Some nights, what I feel like doing is interacting with my arm chair. Having a sandwich, a glass of seltzer and watch the Mets lose walking away.

But TV has a problem. 

Because "no one watches TV anymore," or because of our near universal lust for mammon, there is very little programming on. Watching TV has become the video equivalent of viewing a Val-Pak--one of those envelopes you get in the mail stuffed with nothing but coupons for carpet cleaning and moving services.

The problem with TV is that there's no TV on TV anymore. Last night, I got home in time for Final Jeopardy! There were literally seven minutes of commercials and promotional announcements, two minutes of show, then seven more minutes of commercials.

On top of that assault, there's the fact that you now have to pay for TV twice. Once when you pay the monopoly that controls cable in your area for the privilege of watching. And again when you pay with your time.

People don't hate TV.

They hate being screamed at by commercials. And they hate being used by cable companies.

I can't be the only one who gets home at night as tired as a dog. To be honest, if there were re-runs of the old Donna Reed show, sans commercials, I'd turn it on in a heartbeat.

There's nothing wrong with TV that civility, moderation, respect and courtesy on the part of broadcasters and cable companies wouldn't cure.


Monday, May 22, 2017

Taxi philosophy.

Today, I have a four-page ad in "The New York Times," and "The Wall Street Journal."

As old and weather-beaten as I am, as obscure and defunct as print seems to be as a medium, as excruciating as various hours and days were leading to the ad, for me, a guy who was raised on print, there is little that compares to having an ad in the paper. Little that matches the feeling of having the Times delivered to your door and opening it up and seeing it there. Somehow, it never gets old, at least for me.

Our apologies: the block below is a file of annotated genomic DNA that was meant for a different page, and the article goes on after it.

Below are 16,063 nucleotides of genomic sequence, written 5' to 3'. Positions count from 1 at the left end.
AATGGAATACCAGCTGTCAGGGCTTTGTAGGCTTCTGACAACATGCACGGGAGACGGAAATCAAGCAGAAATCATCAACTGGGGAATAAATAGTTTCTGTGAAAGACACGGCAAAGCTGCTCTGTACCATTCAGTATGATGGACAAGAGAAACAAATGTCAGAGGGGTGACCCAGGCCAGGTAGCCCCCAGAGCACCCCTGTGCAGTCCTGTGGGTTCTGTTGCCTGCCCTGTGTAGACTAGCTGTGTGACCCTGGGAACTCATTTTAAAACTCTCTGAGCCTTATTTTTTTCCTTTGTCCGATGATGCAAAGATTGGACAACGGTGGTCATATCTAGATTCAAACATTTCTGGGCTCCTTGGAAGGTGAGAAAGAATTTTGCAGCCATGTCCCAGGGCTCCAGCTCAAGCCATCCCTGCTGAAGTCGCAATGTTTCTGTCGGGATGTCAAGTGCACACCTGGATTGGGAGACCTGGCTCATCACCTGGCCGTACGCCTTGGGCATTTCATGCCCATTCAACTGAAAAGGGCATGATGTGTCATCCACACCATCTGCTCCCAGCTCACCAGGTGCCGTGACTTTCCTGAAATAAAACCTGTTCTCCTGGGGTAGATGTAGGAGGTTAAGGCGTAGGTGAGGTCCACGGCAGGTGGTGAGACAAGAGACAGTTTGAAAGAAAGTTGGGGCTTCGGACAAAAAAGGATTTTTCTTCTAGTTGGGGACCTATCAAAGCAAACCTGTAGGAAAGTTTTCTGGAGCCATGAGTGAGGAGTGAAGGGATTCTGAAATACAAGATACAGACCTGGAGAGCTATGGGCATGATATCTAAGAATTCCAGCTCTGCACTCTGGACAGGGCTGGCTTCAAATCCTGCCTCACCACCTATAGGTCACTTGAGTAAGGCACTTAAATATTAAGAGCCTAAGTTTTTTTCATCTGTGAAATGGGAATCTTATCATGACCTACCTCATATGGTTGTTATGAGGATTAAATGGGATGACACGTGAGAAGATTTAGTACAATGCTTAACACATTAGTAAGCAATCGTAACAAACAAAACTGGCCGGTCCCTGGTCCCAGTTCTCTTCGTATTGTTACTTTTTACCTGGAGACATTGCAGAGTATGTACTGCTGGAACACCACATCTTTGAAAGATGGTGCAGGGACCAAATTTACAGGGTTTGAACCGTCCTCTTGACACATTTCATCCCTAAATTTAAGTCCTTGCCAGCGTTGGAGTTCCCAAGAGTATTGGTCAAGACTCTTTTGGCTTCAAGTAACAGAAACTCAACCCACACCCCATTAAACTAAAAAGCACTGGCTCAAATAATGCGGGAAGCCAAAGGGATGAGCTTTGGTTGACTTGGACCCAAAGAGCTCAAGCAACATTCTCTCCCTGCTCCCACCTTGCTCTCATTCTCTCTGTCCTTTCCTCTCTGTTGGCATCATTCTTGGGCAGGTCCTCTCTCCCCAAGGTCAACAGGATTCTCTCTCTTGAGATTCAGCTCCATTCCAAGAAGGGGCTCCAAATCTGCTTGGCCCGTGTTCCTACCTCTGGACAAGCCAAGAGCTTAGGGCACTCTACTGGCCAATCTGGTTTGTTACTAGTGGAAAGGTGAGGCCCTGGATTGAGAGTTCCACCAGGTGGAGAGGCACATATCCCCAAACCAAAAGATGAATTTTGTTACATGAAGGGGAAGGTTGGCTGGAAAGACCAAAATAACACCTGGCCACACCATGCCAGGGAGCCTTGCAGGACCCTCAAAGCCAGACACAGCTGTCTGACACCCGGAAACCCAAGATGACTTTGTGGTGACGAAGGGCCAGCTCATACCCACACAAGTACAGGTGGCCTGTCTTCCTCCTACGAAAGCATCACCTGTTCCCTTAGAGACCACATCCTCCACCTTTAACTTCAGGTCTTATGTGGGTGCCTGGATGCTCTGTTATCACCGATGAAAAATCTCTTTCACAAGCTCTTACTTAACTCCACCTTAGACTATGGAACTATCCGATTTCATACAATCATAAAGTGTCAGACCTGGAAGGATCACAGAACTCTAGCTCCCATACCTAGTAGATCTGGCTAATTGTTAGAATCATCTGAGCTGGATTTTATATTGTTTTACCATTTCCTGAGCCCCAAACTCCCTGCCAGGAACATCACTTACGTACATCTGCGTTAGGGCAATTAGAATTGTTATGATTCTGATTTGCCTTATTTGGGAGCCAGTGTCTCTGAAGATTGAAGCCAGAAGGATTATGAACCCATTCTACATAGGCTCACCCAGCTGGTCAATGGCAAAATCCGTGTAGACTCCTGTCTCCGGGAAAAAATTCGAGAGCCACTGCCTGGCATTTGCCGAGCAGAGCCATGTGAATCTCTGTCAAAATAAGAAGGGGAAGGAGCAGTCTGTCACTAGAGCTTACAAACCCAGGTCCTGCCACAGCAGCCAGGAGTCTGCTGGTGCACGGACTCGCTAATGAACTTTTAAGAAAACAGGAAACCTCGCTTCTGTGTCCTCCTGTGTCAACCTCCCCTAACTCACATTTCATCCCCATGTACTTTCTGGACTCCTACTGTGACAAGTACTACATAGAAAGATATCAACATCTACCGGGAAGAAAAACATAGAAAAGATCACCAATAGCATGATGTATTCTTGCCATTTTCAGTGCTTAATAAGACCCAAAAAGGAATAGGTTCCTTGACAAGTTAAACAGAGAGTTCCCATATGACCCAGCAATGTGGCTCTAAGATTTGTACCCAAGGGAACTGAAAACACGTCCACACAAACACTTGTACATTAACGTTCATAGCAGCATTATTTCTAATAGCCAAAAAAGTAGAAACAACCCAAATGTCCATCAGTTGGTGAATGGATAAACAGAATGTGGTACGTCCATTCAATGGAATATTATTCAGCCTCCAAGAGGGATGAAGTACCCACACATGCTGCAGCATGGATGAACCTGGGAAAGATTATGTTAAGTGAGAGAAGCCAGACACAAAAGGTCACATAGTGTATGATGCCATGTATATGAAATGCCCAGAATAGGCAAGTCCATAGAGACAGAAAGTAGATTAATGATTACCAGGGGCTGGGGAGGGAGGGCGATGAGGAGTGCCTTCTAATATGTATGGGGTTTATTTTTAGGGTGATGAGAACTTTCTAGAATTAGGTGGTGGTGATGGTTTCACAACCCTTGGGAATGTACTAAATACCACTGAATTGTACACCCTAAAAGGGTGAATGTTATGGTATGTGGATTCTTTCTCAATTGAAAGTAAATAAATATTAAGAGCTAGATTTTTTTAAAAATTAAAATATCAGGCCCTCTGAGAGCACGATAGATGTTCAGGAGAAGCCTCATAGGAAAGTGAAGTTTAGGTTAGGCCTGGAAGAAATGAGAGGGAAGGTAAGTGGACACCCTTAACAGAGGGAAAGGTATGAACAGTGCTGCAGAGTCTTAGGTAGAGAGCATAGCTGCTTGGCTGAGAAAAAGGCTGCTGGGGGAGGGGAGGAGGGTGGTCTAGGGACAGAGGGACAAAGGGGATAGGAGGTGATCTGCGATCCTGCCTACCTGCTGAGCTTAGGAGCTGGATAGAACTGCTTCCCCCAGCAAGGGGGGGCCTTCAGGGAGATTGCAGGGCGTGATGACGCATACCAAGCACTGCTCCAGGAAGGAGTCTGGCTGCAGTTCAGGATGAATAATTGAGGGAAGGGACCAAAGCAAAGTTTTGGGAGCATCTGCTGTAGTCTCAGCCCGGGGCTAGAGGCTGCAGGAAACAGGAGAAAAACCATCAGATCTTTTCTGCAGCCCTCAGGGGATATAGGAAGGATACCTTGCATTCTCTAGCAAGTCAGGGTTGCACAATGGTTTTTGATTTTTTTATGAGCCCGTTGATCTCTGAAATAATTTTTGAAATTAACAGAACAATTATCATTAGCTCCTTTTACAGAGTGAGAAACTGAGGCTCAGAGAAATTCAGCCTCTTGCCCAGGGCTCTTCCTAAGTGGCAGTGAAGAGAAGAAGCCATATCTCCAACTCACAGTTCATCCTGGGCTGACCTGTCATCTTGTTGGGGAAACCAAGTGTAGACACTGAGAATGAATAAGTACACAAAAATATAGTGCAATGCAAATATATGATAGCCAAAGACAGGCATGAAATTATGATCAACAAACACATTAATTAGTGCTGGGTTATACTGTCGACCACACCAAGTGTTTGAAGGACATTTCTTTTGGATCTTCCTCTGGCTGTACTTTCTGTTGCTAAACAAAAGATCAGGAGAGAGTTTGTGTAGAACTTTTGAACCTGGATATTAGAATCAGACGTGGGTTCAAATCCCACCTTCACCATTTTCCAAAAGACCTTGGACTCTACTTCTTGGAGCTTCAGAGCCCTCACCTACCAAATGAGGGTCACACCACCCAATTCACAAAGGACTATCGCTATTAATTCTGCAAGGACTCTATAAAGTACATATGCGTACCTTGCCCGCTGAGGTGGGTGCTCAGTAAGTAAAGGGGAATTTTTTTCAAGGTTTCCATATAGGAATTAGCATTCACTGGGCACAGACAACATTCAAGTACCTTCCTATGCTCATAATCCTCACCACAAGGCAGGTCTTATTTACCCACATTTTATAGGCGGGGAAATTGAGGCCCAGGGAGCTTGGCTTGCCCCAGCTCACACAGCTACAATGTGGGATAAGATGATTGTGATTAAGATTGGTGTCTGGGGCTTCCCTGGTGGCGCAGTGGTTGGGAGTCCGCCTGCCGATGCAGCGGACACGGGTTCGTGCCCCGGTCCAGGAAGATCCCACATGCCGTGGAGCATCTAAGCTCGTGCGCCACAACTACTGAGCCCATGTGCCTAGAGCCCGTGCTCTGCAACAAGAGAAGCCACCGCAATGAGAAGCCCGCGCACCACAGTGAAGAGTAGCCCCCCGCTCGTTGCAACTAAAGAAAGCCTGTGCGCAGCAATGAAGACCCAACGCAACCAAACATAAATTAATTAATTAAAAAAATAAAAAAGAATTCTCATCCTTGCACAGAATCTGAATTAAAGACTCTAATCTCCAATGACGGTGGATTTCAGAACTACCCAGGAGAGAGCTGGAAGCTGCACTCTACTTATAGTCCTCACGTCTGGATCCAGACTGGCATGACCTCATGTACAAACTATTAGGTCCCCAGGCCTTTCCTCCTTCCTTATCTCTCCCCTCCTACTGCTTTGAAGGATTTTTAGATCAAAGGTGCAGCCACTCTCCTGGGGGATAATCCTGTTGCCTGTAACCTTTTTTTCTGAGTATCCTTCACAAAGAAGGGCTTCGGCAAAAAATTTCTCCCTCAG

The other night, having logged 17 or 18 hours at work, I hadn't the patience to deal with my usual car service and decided instead to take a plain-old yellow taxi home.

It was one-AM and 11th Avenue, only barely part of Manhattan, was eerily deserted. Even the usual rats which roam the streets had decided to scavenge further east in the populated sections of town. There was little traffic on the street and it took me a good five minutes to bring down a cab.

Eventually, however, an old Checker stopped for me. I checked the driver's hack license and saw his number was in the high hundred-thousands. He had been driving, in other words, since before I was born, nearly 60 years ago.

He began the conversation.

"Verking late?" He drew heavily on a foot-long corona and exhaled a New Jersey-sized cloud of blue smoke that smelled like my father.

"What choice do I have," I answered as much like Philip Marlowe as I could.

"You do what for a living?" We were speeding up 10th Avenue at about 50 miles per against the empty roadway.

"I'm in advertising." I answered. "For now anyway. There's not much left of the business."

"Dere's not mooch leff of enny business," he said, turning east on 65th Street. "Butchoo like whatchoo do, or you woon't be doing it," he said.

I rolled that one around in my brain for a second trying to think of something witty to say.